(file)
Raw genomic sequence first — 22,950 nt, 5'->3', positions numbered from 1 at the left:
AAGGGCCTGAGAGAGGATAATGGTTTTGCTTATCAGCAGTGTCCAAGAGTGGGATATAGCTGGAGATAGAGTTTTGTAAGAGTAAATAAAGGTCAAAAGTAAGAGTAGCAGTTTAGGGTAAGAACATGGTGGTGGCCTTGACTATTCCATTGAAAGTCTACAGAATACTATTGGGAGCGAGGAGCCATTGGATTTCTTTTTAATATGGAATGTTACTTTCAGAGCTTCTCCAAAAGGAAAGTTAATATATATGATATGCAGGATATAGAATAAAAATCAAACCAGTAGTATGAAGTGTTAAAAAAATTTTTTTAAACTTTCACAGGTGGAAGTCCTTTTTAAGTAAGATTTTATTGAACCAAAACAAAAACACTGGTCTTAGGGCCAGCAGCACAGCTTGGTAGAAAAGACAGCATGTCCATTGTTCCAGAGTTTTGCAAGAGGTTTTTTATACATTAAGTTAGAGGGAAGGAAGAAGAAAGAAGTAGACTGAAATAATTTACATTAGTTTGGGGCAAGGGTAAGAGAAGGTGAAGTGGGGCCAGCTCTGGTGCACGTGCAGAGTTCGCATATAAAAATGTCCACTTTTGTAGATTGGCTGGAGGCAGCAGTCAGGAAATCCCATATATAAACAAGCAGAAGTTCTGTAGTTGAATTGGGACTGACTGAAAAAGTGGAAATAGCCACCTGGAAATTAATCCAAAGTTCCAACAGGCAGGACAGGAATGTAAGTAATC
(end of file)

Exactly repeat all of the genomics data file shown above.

Raw genomic sequence first — 22,950 nt, 5'->3', positions numbered from 1 at the left:
AAGGGCCTGAGAGAGGATAATGGTTTTGCTTATCAGCAGTGTCCAAGAGTGGGATATAGCTGGAGATAGAGTTTTGTAAGAGTAAATAAAGGTCAAAAGTAAGAGTAGCAGTTTAGGGTAAGAACATGGTGGTGGCCTTGACTATTCCATTGAAAGTCTACAGAATACTATTGGGAGCGAGGAGCCATTGGATTTCTTTTTAATATGGAATGTTACTTTCAGAGCTTCTCCAAAAGGAAAGTTAATATATATGATATGCAGGATATAGAATAAAAATCAAACCAGTAGTATGAAGTGTTAAAAAAATTTTTTTAAACTTTCACAGGTGGAAGTCCTTTTTAAGTAAGATTTTATTGAACCAAAACAAAAACACTGGTCTTAGGGCCAGCAGCACAGCTTGGTAGAAAAGACAGCATGTCCATTGTTCCAGAGTTTTGCAAGAGGTTTTTTATACATTAAGTTAGAGGGAAGGAAGAAGAAAGAAGTAGACTGAAATAATTTACATTAGTTTGGGGCAAGGGTAAGAGAAGGTGAAGTGGGGCCAGCTCTGGTGCACGTGCAGAGTTCGCATATAAAAATGTCCACTTTTGTAGATTGGCTGGAGGCAGCAGTCAGGAAATCCCATATATAAACAAGCAGAAGTTCTGTAGTTGAATTGGGACTGACTGAAAAAGTGGAAATAGCCACCTGGAAATTAATCCAAAGTTCCAACAGGCAGGACAGGAATGTAAGTAATC